Down stairs leading to the sloped street that ends in the school’s cul-de-sac, I find I’m fully medina-minded, medinating: shaded passages zigzag, footsteps oddly resonant. Vaulted portions of alleyways ringing with cymbal and echo. This work by Tunis-born, Paris-based Meddeb is less story than meditation on memory, place, and the cross-currents of Arab and Western culture. Not for those who want traditional narrative but gorgeous and atmospheric; I kept returning with interest.

Rodoreda, Mercè. The Selected Stories of Mercè Rodoreda. Open Letter. tr. from Catalan by Martha Tennent. ISBN 9781934824313. pap. $15.95.
A leading Catalan writer of the 20th century who lived in exile in France and Switzerland during the Spanish Civil War,rodo Good bye 2011: Best Short Stories, Poetry Not To Miss, Fiction in Translation Rodoreda doesn’t have a lot of exposure in English translation. This collection of 30 stories, from the meditative Happiness to the moody, autumnal Carnival, reveal carefully observed moments in the characters’ lives and would serve as a good introduction for interested readers.

Rosero, Evelio. Good Offices. New Directions, dist. by Norton. tr. from Spanish by Anne McLean & Anna Milsom. ISBN 9780811219303. pap. $13.95.
Award-winning Colombian author Rosero gets his second chance in English (after The Armies) with this story of earnest hunchback Tancredo, who helps Father Almida serve the town’s charity lunches. When a new priest must substitute, he dangerously charms both Tancredo and his helpers. A direct hit on the Catholic Church and a good read for a wide range of readers.

Scliar, Moacyr. Kafka’s Leopards. Texas Tech Univ. (The Americas). tr. from Portuguese by Thomas O. Beebe. ISBN 9780896726963. $26.95.
Asked to deliver a message, Benjamin Kantarovitch fancies that he is under direct orders from Trotsky (the time is thescliar Good bye 2011: Best Short Stories, Poetry Not To Miss, Fiction in Translation Russian Revolution) and leaves the shtetl for Prague, where he loses the message but encounters Franz Kafka. What results is a witty, twisty, literate yet accessible tale of semi-intrigue that opens with a deadpan police report. Just deceased, prolific Brazilian author Scliar is noted for his fable-like work and triumphs here.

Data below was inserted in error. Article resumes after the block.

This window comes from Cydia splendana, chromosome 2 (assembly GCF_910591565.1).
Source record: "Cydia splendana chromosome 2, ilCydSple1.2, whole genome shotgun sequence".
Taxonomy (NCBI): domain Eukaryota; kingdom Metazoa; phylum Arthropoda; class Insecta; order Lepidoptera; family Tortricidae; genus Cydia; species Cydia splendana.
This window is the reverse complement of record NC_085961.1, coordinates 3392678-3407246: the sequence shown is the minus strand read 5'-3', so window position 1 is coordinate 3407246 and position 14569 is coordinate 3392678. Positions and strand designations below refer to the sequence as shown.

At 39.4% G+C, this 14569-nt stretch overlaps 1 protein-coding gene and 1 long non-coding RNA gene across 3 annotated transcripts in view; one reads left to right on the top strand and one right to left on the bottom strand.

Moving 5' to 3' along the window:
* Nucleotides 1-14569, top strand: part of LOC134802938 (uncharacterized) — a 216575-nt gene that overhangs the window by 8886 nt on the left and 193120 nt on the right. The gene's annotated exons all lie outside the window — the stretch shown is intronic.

Sorokin, Vladimir. The Ice Trilogy. New York Review Books. tr. from Russian by Jamey Gambrell. ISBN 9781590173862. pap. $19.95.
Outstanding contemporary Russian author Sorokin is making a name for himself; his tart and daring Day of the Oprichnik was published here last year to good reviews. This trilogy, about a brotherhood intent on global destruction, should appeal to a wide range of readers; Ice, the second volume, originally appeared as a standalone in 2007 and described by LJ‘s reviewer as truly thrilling postmodern thriller.

Toussaint, Jean-Philippe. The Truth About Marie. Dalkey Archive. tr. from French by Matthew B. Smith. ISBN 9781564783677. pap. $12.98.
Toussaint has been called a Camus for the 21st century, and that seems apt. He’s got a cool, acute way of describing human emotion. Here, having realized that we made love at the same time, Marie and I, but not with each other, the narrator chronicles their uncertain relationship, starting with the death of Marie’s paramour of the moment and moving back to the narrator’s intuition of that death, then forward again. A racehorse that figures in the plot (aware of nothing but the certainty of being then and there) signifies an urgent presence in the novel, something the narrator is reaching for, always. Francophiles and other interested readers will want.

Urban, Miloş. The Seven Churches: A Gothic Novel of Prague. tr. from Czech by Robert Russell. Trafalgar Sq. ISBN 9780720613117. pap. $13.95.
A Prague policeman fascinated with the Middle Ages is fascinated by a group trying to reconstruct the city’s golden era even as he chases a murderer drawing inspiration from the past. Billed as a literary thriller, a best seller in the Czech Republic and Spain, and sold to many more countries, this absorbing and readable work will appeal to anyone who like the works of Arturo Pérez-Reverte, Iain Pears, medieval mystery writers, and the more upscale Scandinavian scare-folks.

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Barbara Hoffert About Barbara Hoffert

Barbara Hoffert (bhoffert@mediasourceinc.com, @BarbaraHoffert on Twitter) is Editor, LJ Prepub Alert; past chair of the Materials Selection Committee of the RUSA (Reference and User Services Assn.) division of the American Library Association; and past president of the National Book Critics Circle, to which she has just been reelected.